The Difference between Class 1, 2& 3 Electric Bike

 As of January 2023, 40 states (Alabama, Arizona, Arkansas, California, Colorado, Connecticut, Delaware, Florida, Georgia, Idaho, Illinois, Indiana, Iowa, Kansas, Louisiana, Maine, Maryland, Massachusetts, Michigan, Minnesota, Mississippi, Missouri, Nevada, New Hampshire, New Jersey, New Mexico, New York, North Dakota, Ohio, Oklahoma, South Dakota, Tennessee, Texas, Utah, Vermont, Virginia, Washington, West Virginia, Wisconsin, and Wyoming) had passed laws that define 3 classes of electric bicycles in their traffic statutes.


Model Legislation

» States that have enacted PeopleForBikes’ model law, which defines and regulates 3 classes of electric bicycles within states’ motor vehicle codes give riderssimilar rights and duties to that of the traditional bicycleriders.


» Regulated as a bicycle

» Passengers allowed

» No age minimum

» No licensing or registration required

» Can use existing bike infrastructure


» Regulated as a moped or motor vehicle

» Confusing equipment + use requirements

» Confusing licensing + registration requirements

» Confusing access to bike infrastructure

These 3 classes determine factors such as maximum speed and assistance levels provided by the electric motor. So it's important to understand the differences between Class 1, Class 2, and Class 3 electric bikes to help you understand their features and choose the right one for your needs. Make sure your vehicle complies with local codes and regulations.

Class 1 E-Bikes:
Class 1 electric bikes provide pedal assistance only and the max speed reaches 20 mph. They do not have a motor-powe throttle. The class 1 e-bikes are a great choice for riders who prefer a traditional cycling experience with a boost. Class 1 electric bike traffic rules are basically the same as those for traditional bicycles.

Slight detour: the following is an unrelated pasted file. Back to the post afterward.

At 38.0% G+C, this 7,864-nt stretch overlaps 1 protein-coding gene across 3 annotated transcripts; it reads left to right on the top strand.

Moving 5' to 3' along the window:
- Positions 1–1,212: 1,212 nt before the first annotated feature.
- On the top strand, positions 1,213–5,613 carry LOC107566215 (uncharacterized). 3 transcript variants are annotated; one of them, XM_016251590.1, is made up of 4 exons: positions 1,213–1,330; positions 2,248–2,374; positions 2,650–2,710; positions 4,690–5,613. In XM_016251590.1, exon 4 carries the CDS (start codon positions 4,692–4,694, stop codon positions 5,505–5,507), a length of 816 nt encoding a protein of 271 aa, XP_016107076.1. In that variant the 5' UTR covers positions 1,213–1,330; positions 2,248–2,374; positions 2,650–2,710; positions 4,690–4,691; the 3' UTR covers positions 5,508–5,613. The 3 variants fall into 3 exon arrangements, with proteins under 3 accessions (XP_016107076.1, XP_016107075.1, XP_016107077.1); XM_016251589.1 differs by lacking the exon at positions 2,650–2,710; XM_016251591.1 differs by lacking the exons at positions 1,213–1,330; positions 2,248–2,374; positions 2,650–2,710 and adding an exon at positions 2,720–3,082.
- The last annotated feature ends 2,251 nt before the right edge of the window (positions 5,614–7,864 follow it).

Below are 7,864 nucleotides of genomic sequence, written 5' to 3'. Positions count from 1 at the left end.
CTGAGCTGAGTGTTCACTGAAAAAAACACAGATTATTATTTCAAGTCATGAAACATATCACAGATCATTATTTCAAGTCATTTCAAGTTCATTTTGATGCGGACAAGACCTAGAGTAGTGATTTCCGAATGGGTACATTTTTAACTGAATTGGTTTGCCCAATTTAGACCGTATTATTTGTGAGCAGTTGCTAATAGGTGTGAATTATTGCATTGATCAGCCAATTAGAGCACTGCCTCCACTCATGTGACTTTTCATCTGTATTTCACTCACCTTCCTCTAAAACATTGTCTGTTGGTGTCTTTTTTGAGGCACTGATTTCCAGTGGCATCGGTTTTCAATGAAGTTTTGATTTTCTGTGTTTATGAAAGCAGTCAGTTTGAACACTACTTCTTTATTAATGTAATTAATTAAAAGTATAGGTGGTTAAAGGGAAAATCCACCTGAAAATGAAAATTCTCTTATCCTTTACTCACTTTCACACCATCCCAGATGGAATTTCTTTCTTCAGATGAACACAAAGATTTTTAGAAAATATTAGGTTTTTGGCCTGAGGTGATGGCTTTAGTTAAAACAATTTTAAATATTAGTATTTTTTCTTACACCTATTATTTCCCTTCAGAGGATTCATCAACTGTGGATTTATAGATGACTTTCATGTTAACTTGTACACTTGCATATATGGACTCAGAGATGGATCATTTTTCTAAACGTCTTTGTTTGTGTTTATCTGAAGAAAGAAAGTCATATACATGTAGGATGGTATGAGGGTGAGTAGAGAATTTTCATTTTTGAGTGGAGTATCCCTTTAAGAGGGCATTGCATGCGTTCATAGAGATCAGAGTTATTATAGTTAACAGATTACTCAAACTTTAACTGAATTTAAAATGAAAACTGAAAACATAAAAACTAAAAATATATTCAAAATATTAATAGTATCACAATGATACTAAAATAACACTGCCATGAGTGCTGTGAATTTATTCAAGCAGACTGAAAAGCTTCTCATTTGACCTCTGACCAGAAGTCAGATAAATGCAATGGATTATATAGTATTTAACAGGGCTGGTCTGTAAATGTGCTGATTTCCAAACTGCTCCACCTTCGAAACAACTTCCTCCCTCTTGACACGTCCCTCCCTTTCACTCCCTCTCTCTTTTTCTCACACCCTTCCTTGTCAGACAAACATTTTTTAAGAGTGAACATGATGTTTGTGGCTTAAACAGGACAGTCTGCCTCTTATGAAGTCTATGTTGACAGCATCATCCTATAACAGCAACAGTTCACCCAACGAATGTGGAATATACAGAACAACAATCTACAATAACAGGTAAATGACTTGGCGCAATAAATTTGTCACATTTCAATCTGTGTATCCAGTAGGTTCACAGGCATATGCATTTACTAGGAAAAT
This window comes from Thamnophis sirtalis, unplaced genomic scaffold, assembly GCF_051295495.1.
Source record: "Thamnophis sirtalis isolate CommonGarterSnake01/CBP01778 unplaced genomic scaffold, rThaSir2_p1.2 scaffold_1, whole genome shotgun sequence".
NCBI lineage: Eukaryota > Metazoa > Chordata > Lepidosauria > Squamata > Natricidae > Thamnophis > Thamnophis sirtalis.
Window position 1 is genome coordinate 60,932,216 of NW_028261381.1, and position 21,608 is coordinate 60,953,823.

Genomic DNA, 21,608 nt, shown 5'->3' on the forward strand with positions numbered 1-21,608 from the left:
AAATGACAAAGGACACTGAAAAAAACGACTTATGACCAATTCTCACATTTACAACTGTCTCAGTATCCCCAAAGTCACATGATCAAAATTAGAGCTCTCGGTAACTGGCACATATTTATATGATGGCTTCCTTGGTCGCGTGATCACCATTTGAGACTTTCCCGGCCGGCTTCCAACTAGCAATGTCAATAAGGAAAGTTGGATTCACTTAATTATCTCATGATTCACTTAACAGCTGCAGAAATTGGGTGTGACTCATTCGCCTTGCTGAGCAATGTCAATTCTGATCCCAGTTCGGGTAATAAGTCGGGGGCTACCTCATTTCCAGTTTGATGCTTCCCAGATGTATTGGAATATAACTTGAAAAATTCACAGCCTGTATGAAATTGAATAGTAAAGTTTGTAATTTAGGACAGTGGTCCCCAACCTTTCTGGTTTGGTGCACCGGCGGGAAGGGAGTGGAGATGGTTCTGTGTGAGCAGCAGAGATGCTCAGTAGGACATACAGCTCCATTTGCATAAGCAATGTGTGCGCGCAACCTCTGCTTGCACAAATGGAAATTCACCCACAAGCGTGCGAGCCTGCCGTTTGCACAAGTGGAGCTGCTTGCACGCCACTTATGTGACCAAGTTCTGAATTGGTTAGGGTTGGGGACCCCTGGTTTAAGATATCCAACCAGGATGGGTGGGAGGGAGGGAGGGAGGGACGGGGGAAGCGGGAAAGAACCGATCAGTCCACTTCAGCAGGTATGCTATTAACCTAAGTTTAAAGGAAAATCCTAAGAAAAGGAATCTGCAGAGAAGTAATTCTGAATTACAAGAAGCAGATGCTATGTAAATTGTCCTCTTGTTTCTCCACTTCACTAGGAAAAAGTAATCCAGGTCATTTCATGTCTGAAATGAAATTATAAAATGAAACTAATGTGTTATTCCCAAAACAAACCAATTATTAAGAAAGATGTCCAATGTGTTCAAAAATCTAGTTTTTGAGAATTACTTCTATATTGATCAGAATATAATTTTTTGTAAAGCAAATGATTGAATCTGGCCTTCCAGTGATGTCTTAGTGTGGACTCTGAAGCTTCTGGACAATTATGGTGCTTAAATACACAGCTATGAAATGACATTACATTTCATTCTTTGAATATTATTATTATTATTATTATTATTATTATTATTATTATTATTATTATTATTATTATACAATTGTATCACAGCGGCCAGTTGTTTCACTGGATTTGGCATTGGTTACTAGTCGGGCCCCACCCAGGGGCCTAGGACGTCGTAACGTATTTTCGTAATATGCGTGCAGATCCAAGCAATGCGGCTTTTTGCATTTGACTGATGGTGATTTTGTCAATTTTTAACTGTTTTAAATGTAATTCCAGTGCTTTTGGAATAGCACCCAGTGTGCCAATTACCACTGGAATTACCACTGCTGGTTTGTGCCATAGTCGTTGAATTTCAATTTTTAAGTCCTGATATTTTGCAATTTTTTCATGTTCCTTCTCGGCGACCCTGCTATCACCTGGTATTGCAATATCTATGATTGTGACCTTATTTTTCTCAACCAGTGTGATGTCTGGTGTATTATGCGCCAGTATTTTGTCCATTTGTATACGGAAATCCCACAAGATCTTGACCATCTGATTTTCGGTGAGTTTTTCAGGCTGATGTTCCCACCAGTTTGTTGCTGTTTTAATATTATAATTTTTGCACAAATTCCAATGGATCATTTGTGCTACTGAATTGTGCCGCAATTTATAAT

Class 2 E-Bikes:
Class 2 electric bikes have 3 ride models. Except for the traditional bicycle model, also have pedal assistance and throttle assistance up to 20 mph. Favoto are all class 2 electric bikes. They can be propelled by an electric motor without the need for pedaling. It's more convenient for those people who may want to rely more on motor power. However, it's important to note that the Class 2 e-bikes may be restricted on certain trails, and regulations may vary by region. So it's advisable to check local laws before riding.

Class 3 E-Bikes:
Class 3 electric bikes only have pedal assistance and the speed can be up to 28 mph. Similar to Class 1 e-bikes, electric assistance is available only while pedaling. However, they may have certain restrictions in some areas and may not be allowed on certain trails or bike paths.

Understanding the distinctions between Class 1, Class 2, and Class 3 electric bikes is essential when choosing the right e-bike for your needs. Choose different grades of electric bicycles according to your needs. At the same time, before riding, check the local traffic laws and regulations, and travel according to the regulations.

To learn more about policies and laws and regulations about electric bikes visit Policies & Laws